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Adoption Without Parental Consent

When a parent adopts a child, a new parent-child relationship is formed. Before this can happen, however, the birth parent must give up their parental rights so all the duties, rights, and responsibilities that accompany the parent-child relationship are transferred to the adoptive parent. The adoption relationship severs all legal ties between the birth parents and the child. Although most cases involve a biological parent giving up their rights and consenting to the adoption, there are situations where consent isn't required.

Parental consent helps to act as a safeguard for all the parties involved. It encourages meaningful and thoughtful decision-making for the birth parents, protects children from separation from their caregivers unless it's necessary, and reassures adoptive parents about the legality of the adoption process. However, there are situations where parental consent isn't needed to maintain the integrity of the adoption process.

For example, an unmarried pregnant woman has agreed to place her child up for adoption. She doesn't know who the father of the child is and doesn't need to get his consent (in most cases) before the child can be adopted. If a parent is incarcerated for a term of life without parole, to give another example, the child is likely to be adopted without that parent's consent.

Because adoption law is governed by state law, rather than federal statutes, it's important to understand that the specific laws that apply will vary depending on jurisdictions. However, there are certain common guidelines among states regarding adoption without parental consent. This article discusses adoption without parental consent.

Adoption Without Parental Consent: Parent Identity Can't be Determined

If the identity of the parent can't be established, or if the known parent refuses to identify the unknown parent and the court is unable to find out who the parent is, that parent's consent to the adoption is waived.

Because a father who is married to the mother of the child is presumed to be the father of the child, a man who isn't married to the mother of the child must establish paternity. Otherwise, he isn't entitled to the same rights as a father, and his consent isn't needed to enable adoption unless he acts to establish paternity.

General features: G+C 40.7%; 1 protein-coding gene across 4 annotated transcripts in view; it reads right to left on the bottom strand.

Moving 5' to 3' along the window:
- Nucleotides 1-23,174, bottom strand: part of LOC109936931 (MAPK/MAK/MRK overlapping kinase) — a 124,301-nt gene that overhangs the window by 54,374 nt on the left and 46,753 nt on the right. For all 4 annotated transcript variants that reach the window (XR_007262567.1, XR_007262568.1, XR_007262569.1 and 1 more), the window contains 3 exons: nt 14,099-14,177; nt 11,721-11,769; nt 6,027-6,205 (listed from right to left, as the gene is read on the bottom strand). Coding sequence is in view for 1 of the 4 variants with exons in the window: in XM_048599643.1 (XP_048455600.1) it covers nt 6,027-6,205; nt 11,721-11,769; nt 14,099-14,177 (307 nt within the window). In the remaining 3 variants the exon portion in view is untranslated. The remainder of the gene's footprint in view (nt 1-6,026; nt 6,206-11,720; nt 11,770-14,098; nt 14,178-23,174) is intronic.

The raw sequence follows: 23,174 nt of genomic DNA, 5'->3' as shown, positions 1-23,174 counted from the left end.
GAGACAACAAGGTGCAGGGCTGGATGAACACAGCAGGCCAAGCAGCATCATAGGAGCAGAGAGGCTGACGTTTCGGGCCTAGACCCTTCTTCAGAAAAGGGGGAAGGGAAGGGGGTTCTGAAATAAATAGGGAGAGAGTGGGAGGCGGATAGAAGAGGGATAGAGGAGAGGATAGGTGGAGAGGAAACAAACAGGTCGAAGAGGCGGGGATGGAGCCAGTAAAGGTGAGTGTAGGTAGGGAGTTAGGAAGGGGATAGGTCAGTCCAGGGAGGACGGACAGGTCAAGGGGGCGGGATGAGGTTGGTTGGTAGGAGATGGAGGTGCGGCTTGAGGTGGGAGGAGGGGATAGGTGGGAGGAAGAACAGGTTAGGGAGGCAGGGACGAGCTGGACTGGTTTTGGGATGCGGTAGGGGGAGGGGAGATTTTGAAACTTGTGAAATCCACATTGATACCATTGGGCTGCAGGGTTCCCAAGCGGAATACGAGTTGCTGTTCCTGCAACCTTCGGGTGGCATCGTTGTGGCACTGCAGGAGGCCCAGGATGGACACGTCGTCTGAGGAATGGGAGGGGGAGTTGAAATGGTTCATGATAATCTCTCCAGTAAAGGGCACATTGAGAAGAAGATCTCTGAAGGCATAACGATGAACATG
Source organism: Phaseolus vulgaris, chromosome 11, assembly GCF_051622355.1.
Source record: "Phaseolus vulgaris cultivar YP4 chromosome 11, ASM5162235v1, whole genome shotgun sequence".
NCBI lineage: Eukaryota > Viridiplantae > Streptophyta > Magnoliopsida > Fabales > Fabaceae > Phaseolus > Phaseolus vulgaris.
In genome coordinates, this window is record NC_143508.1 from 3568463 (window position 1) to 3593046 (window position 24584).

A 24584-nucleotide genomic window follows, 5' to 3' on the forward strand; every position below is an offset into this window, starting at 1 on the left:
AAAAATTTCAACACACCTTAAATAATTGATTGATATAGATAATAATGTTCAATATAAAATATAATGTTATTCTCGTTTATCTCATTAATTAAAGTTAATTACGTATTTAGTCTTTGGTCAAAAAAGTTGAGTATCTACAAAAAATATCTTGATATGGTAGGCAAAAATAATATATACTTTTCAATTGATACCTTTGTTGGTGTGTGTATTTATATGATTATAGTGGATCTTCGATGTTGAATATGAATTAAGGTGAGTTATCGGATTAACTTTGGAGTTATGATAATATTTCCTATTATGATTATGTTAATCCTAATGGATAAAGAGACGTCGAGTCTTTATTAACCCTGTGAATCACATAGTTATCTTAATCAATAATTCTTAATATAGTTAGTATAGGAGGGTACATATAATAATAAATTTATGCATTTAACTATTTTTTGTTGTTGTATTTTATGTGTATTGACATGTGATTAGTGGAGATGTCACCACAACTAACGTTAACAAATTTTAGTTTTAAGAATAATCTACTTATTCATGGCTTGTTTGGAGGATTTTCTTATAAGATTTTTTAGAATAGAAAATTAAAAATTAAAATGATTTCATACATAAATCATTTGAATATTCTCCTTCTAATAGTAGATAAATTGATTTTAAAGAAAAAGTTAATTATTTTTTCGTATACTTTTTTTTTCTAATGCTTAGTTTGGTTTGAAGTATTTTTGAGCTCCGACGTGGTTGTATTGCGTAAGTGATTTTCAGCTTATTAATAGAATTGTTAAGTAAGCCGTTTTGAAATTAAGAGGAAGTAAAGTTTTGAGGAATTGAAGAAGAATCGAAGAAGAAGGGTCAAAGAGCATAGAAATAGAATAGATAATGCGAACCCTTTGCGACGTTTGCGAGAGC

Putative Fathers

A putative father is a man who doesn't have a legal relationship with a child but claims to be the legal father of the child. Every state has legal actions for these men to claim paternity or to acknowledge paternity. Some states have registries where men can declare their intention to claim paternity.

Adoption Without Parental Consent: Unfit Parents

Most states have fitness requirements for parents; if they don't fulfill certain requirements, they can be declared unfit parents. Specific reasons vary by state, but they generally include abuse, neglect, drug or alcohol addiction, abandonment, or incarceration.

An unfit parent determination itself is enough to waive consent in many states. Additionally, parents who have been declared unfit by the court can have their parental rights terminated. If a parent's rights are terminated, there's no need for their consent because the termination of parental rights severs the parent-child relationship.

Step Parent Adoptions

step-parent adoption is a common type of adoption. Typically, the other parent's consent is needed. However, consent isn't required if that birth parent's parental rights have been terminated because of neglect, abandonment, abuse, or unfitness.

Adoption Without Parental Consent: State-Specific Examples

Some states have specific statutes regarding adoption without parental consent. For example, in California, the parental consent of a father isn't required unless the man became a presumed father:

  • Before the mother's relinquishment,
  • Before the consent becomes irrevocable, or
  • Before the mother's parental rights have been terminated.

Under California law, a noncustodial parent's consent isn't necessary for adoption if the parent willfully fails to communicate and pay for the care, support, and education of the child (when they were able to do so) for a period of at least one year.

In contrast, Washington D.C. only requires six months when the parent failed to support the child and Louisiana law only requires six months of noncommunication with the child.

Questions About Adoption Without Parental Consent? Get the Legal Help You Need

Adoption law is very complex and best handled by experienced professionals. If you want more information about adoption without parental consent, then talk to an adoption attorney located near you who can help you navigate the relevant laws for your specific situation.

You Don’t Have To Solve This on Your Own – Get a Lawyer’s Help

Meeting with a lawyer can help you understand your options and how to best protect your rights. Visit our attorney directory to find a lawyer near you who can help.

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